Distribution Strategy: questions of operating control (centralized, decentralized or shared); delivery scheme, e.g., direct shipment, pool point shipping, cross docking, DSD (direct store delivery), closed loop shipping; mode of transportation, e.g., motor carrier, including truckload, LTL, parcel; railroad; intermodal transport, including TOFC (trailer on flatcar) and COFC (container on flatcar); ocean freight; airfreight; replenishment strategy (e.g., pull, push or hybrid); and transportation control (e.g., owner-operated, private carrier, common carrier, contract carrier, or 3PL).(Womack P, 1996)
Trade-Offs in Logistical Activities: The above activities must be well coordinated in order to achieve the lowest total logistics cost. Trade-offs may increase the total cost if only one of the activities is optimized. For example, full truckload (FTL) rates are more economical on a cost per pallet basis than less than truckload (LTL) shipments. If, however, a full truckload of a product is ordered to reduce transportation costs, there will be an increase in inventory holding costs which may increase total logistics costs. It is therefore imperative to take a systems approach when planning logistical activities. These trade-offs are key to developing the most efficient and effective Logistics and SCM strategy.(Womack P, 1996)
Information: Integration of processes through the supply chain to share valuable information, including demand signals, forecasts, inventory, transportation, potential collaboration, etc.(Womack P, 1996)
Inventory Management: Quantity and location of inventory, including raw materials, work-in-progress (WIP) and finished goods.(Womack P, 1996)
Cash-Flow: Arranging the payment terms and methodologies for exchanging funds across entities within the supply chain.(Womack P, 1996)
Supply chain execution means managing and coordinating the movement of materials, information and funds across the supply chain. The flow is bi-directional.
According to Gardiner (2006, p.13), if an activity is not adding value to the operation process, it is adding costs so reduces profit margins of the dealership. Therefore the basic principle of supply chain and inventory management concept is 'to achieve a delicate balance point of having and not having inventory' - which it help the Dealership Network to reduce investment and space requirements whilst maintaining adequate service levels.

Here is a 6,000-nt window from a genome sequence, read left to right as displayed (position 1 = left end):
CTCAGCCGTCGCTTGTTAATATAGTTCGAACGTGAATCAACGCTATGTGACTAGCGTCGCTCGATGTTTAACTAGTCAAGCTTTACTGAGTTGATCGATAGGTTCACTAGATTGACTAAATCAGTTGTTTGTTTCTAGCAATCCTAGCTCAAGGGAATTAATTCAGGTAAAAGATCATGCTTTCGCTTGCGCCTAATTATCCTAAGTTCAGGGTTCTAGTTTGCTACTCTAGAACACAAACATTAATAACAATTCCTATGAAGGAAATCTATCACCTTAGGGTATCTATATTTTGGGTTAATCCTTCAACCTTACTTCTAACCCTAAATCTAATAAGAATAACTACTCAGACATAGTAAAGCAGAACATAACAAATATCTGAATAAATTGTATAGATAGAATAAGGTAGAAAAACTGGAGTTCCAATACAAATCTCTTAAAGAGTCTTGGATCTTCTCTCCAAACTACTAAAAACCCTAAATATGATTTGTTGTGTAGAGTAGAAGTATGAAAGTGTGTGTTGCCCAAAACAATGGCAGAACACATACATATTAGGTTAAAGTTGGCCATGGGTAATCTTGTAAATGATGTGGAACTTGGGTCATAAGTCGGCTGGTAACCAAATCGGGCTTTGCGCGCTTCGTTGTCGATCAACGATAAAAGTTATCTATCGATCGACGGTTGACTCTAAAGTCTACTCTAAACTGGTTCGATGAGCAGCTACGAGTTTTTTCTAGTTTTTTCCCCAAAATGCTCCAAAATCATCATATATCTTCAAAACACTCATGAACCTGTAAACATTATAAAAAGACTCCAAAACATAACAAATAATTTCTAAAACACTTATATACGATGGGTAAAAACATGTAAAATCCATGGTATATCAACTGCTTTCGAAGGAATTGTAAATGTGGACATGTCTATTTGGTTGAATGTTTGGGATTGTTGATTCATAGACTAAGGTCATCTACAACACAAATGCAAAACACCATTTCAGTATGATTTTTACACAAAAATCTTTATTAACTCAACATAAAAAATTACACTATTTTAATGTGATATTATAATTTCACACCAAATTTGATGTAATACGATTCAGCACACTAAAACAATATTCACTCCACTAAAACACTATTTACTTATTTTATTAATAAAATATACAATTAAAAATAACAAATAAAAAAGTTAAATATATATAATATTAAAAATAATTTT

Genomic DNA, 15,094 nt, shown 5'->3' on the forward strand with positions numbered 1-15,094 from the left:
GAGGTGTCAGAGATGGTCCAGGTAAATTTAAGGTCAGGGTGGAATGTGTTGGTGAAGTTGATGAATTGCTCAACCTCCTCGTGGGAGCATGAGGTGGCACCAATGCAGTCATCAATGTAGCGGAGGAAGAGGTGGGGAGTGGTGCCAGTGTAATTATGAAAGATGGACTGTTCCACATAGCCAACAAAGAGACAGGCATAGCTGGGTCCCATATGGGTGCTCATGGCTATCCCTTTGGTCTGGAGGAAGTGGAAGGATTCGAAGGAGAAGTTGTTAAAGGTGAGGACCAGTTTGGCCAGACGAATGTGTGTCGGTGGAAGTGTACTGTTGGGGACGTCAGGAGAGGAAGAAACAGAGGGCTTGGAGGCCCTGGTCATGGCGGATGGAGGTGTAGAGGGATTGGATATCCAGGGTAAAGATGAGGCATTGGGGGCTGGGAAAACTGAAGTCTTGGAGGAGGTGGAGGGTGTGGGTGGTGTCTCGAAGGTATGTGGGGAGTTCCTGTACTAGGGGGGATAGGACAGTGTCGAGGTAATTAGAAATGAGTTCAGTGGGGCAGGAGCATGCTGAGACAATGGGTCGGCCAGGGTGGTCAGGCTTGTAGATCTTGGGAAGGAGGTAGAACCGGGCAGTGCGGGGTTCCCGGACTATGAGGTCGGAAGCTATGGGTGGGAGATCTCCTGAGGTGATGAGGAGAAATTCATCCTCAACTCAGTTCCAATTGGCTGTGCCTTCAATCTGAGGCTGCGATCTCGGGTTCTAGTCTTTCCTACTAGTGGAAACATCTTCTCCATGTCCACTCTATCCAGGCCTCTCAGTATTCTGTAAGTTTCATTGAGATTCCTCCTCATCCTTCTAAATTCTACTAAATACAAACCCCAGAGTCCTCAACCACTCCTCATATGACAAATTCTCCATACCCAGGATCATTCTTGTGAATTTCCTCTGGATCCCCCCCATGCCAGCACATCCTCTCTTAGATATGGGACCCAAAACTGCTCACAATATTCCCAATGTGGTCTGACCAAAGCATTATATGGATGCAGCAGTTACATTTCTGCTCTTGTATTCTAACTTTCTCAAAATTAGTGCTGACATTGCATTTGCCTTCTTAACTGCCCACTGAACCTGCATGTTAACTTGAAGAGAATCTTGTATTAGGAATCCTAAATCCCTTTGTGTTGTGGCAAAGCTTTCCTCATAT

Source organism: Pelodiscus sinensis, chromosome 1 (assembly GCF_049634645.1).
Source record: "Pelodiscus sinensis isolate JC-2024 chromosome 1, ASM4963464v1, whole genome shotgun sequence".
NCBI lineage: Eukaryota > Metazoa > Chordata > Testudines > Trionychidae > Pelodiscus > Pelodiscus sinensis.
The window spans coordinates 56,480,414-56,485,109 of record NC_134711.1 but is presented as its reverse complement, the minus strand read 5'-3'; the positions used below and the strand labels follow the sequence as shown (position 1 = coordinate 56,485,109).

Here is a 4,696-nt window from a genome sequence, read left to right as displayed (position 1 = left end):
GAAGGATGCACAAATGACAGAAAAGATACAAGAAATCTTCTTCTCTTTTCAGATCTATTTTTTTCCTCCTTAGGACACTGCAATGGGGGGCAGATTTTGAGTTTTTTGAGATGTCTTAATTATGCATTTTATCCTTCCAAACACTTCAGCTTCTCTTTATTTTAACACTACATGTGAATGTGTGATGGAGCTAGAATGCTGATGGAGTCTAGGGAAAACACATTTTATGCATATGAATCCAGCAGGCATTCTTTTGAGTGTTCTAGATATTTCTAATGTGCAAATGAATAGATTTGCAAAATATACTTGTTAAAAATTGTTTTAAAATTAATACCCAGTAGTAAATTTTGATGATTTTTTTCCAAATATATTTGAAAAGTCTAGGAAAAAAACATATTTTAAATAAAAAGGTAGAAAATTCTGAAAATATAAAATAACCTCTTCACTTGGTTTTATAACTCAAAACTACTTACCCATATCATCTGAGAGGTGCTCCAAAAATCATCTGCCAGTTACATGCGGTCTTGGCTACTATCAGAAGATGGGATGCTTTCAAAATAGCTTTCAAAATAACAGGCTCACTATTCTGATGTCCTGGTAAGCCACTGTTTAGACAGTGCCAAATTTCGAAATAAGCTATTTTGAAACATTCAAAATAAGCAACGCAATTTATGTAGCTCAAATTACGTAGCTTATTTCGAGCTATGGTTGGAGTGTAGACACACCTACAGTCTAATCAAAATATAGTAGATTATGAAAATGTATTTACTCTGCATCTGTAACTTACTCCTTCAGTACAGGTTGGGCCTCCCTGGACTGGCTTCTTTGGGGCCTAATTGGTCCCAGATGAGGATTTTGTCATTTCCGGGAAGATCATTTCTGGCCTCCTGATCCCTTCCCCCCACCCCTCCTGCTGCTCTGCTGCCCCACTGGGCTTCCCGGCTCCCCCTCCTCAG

It is recommend that Grandiose Motors Dealership should adopt a systematic approach in managing purchasing and inventory function.Â
There should be a forecast system to support accurate purchase and a flexible responsive chain to deal with unexpected demand. A comprehended business information system would help the dealership to discriminate different parts with different function. This system can also give the dealership a better understanding about inventory on hand. It can also monitor current service level and make sure the service delivery times are within the promised range.Â
By integrate the Theory of Constraint to the long term strategy planning, the dealership would be able to identified problems thus implement suitable solutions. The aims of operational management system are to continue improve the financial structure by gradually reducing inventory investment and storage spaces.
Finally,Â Â summaries this report with a conclusion, restating the points analysed in the discussion section.
This analytical report makes recommendations for Grandiose Motors for structuring the purchasing and inventory functions.
It also analysis how might the purchasing and inventory policies and procedure differ as the dealerships purchase different types of services parts and materials.Â
The final part of discussion provides how theoretical concepts can assist the company to reduce investment and space requirements whilst maintaining adequate service levels.
It proofs that by adopting systematic view, that the company can gradually reduce investment and improve services. It benefits the dealership in long term.